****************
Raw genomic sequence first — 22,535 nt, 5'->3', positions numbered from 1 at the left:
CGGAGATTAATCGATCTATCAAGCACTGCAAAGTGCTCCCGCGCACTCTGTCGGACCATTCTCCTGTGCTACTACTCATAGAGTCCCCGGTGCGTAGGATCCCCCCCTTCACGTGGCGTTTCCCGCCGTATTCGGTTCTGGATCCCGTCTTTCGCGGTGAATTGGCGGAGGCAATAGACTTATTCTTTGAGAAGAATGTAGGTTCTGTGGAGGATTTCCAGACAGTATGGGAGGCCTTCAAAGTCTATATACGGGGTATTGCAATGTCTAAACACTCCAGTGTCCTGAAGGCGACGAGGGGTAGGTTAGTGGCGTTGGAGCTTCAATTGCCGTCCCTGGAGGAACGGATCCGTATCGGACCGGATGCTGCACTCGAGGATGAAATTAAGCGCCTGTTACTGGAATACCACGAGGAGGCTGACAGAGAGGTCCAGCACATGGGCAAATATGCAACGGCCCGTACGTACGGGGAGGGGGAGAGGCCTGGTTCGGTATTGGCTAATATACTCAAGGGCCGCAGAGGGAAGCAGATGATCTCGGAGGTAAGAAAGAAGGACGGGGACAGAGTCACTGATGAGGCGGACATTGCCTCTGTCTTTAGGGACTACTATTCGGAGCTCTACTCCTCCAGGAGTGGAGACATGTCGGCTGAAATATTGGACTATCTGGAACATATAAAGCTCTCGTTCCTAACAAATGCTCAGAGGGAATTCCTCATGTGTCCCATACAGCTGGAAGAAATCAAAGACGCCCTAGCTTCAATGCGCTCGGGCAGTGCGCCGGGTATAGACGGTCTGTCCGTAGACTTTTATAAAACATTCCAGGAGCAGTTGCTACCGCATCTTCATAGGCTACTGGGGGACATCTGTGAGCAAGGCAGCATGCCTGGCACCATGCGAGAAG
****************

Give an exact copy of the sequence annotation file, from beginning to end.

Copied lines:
Raw genomic sequence first — 22,535 nt, 5'->3', positions numbered from 1 at the left:
CGGAGATTAATCGATCTATCAAGCACTGCAAAGTGCTCCCGCGCACTCTGTCGGACCATTCTCCTGTGCTACTACTCATAGAGTCCCCGGTGCGTAGGATCCCCCCCTTCACGTGGCGTTTCCCGCCGTATTCGGTTCTGGATCCCGTCTTTCGCGGTGAATTGGCGGAGGCAATAGACTTATTCTTTGAGAAGAATGTAGGTTCTGTGGAGGATTTCCAGACAGTATGGGAGGCCTTCAAAGTCTATATACGGGGTATTGCAATGTCTAAACACTCCAGTGTCCTGAAGGCGACGAGGGGTAGGTTAGTGGCGTTGGAGCTTCAATTGCCGTCCCTGGAGGAACGGATCCGTATCGGACCGGATGCTGCACTCGAGGATGAAATTAAGCGCCTGTTACTGGAATACCACGAGGAGGCTGACAGAGAGGTCCAGCACATGGGCAAATATGCAACGGCCCGTACGTACGGGGAGGGGGAGAGGCCTGGTTCGGTATTGGCTAATATACTCAAGGGCCGCAGAGGGAAGCAGATGATCTCGGAGGTAAGAAAGAAGGACGGGGACAGAGTCACTGATGAGGCGGACATTGCCTCTGTCTTTAGGGACTACTATTCGGAGCTCTACTCCTCCAGGAGTGGAGACATGTCGGCTGAAATATTGGACTATCTGGAACATATAAAGCTCTCGTTCCTAACAAATGCTCAGAGGGAATTCCTCATGTGTCCCATACAGCTGGAAGAAATCAAAGACGCCCTAGCTTCAATGCGCTCGGGCAGTGCGCCGGGTATAGACGGTCTGTCCGTAGACTTTTATAAAACATTCCAGGAGCAGTTGCTACCGCATCTTCATAGGCTACTGGGGGACATCTGTGAGCAAGGCAGCATGCCTGGCACCATGCGAGAAG